Each type of pregnancy controller actually has side effects, from pills, hormonal IUDs (spiral KB), to injections. Even so, these side effects will be different for each person because it depends on the condition of your body before you start taking birth control pills. So, what happens to the body if you stop taking birth control pills? Find out the answer below.
What happens if you stop taking birth control pills
Here are some things that can happen to the body if you decide to start taking birth control pills.
1. Possible pregnancy
Many women believe that the body needs a long time to get pregnant after stopping taking birth control pills. In fact, it can happen faster than you can imagine. The reason is, research shows that the pregnancy rates of women after stopping taking birth control pills will be the same as those who use other contraceptives such as condoms.
Even in one study mentioned, half of the pregnant women began to conceive within the first 6 months. That is why, if you and your partner have no desire to get pregnant, make sure to use a condom or other type of contraception during sexual intercourse after stopping taking birth control pills.
2. Irregular menstrual cycle
If you start taking active birth control pills before you have a regular menstrual cycle, then when you decide to stop taking these pills, you will need several months to get them back to normal.
However, if your menstrual cycle is basically irregular, it will be more difficult for you to return to a normal period of time. Even if your periods have stopped, you will need several months to start again.
3. PMS might return
Birth control pills actually help the body to overcome hormonal disorders that cause you to feel depressed, anxious, and irritable when you are menstruating. Well, that's why if you start to stop taking birth control pills, you should be prepared to face a variety of PMS symptoms including moods that change quickly before the month comes.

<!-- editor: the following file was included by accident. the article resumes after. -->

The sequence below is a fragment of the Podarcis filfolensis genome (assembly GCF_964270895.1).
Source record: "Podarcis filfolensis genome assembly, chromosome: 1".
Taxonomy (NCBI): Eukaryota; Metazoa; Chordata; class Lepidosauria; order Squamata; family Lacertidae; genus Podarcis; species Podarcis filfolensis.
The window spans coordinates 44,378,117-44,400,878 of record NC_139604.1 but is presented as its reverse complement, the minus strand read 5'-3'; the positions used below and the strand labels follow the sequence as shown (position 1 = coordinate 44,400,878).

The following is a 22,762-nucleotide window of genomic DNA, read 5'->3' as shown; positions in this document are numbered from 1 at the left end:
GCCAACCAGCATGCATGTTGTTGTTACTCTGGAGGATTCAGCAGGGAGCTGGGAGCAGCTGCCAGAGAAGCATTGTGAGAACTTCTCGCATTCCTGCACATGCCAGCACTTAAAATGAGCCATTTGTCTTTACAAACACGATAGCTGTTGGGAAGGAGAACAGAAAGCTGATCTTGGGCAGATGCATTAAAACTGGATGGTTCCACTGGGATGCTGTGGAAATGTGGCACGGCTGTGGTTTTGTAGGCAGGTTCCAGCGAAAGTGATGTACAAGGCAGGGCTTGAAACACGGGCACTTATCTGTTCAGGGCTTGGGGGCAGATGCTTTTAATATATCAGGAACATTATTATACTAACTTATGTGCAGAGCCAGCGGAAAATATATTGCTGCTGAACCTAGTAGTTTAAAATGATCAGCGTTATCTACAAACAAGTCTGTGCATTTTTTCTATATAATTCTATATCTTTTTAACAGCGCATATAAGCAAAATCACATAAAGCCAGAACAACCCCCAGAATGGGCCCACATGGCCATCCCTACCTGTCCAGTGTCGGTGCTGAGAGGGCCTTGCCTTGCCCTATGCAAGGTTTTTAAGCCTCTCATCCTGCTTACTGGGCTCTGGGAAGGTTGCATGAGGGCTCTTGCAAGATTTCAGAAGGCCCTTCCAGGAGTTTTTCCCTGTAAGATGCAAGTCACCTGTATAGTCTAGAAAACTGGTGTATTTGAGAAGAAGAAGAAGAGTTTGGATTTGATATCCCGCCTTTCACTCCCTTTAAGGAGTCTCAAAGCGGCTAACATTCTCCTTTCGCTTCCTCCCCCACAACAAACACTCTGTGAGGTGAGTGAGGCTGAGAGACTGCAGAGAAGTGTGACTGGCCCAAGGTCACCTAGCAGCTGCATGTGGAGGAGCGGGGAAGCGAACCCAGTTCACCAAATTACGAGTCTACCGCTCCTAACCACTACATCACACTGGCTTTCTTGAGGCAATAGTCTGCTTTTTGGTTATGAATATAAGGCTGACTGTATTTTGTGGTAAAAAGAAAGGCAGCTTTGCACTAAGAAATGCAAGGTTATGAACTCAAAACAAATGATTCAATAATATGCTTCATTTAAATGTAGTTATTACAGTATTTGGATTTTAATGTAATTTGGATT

4. Decreases vitamin D levels in the body
A recent study published in the Journal of Clinical Endocrinology & amp; Metabolism finds that many women experience a decrease in vitamin D levels when they stop taking birth control pills. This certainly will be problematic for women who try to get pregnant, because vitamin D helps support the fetal skeleton in pregnancy.
That's why it's important to tell your doctor if you stop taking birth control pills. Not only that, don't forget to ask also about how to get the best vitamin D intake for you, whether it's spending more time basking in sun exposure, eating vitamin D-rich foods such as fish, or maybe taking vitamin D supplements. /p>
5. Sharp pain during ovulation
How it works from each pregnancy controller basically to prevent you from ovulating. That is why, when you start to stop using this contraception, you might feel the situation again. As a result, you might feel a little cramping in the pelvis when your ovary starts releasing eggs. Not only that, you are also likely to remove a lot of fluid from the vagina (vaginal discharge).
6. Weight down
Women who use progestin-type birth control (such as injection KB, spiral KB, or birth control pills) tend to gain weight. Well, this allows you to experience weight loss if you decide to stop. But until now it is still unclear whether the combined birth control pill can also increase weight or not.
If you want to seriously lose weight, the best way you can do it is to apply a healthy diet and good and proper exercise rather than relying on the side effects of using birth control pills.
7. Pimples appear
The use of combination birth control pills which combine estrogen and progestin can clear acne in many women because it lowers androgen levels in the body. Androgen itself is a hormone that produces oil on the skin.
Well, that's why, when you stop taking birth control pills, pimples can come back again, especially before menstruation, where hormone levels are unstable (up and down).
Even if you stop taking birth control pills, you will still be protected from certain types of cancer
One side effect that is at least good enough from birth control pills is when you use it for a long time, then you have indirectly reduced the risk of ovarian and endometrial cancer.
If you are a woman who has been taking this pill for a very long time, the "protection" will still work even if you have stopped taking birth control pills. These side effects also apply to other non-cancer problems, such as benign tumors in the breast and benign tumors in the uterus (fibroids).
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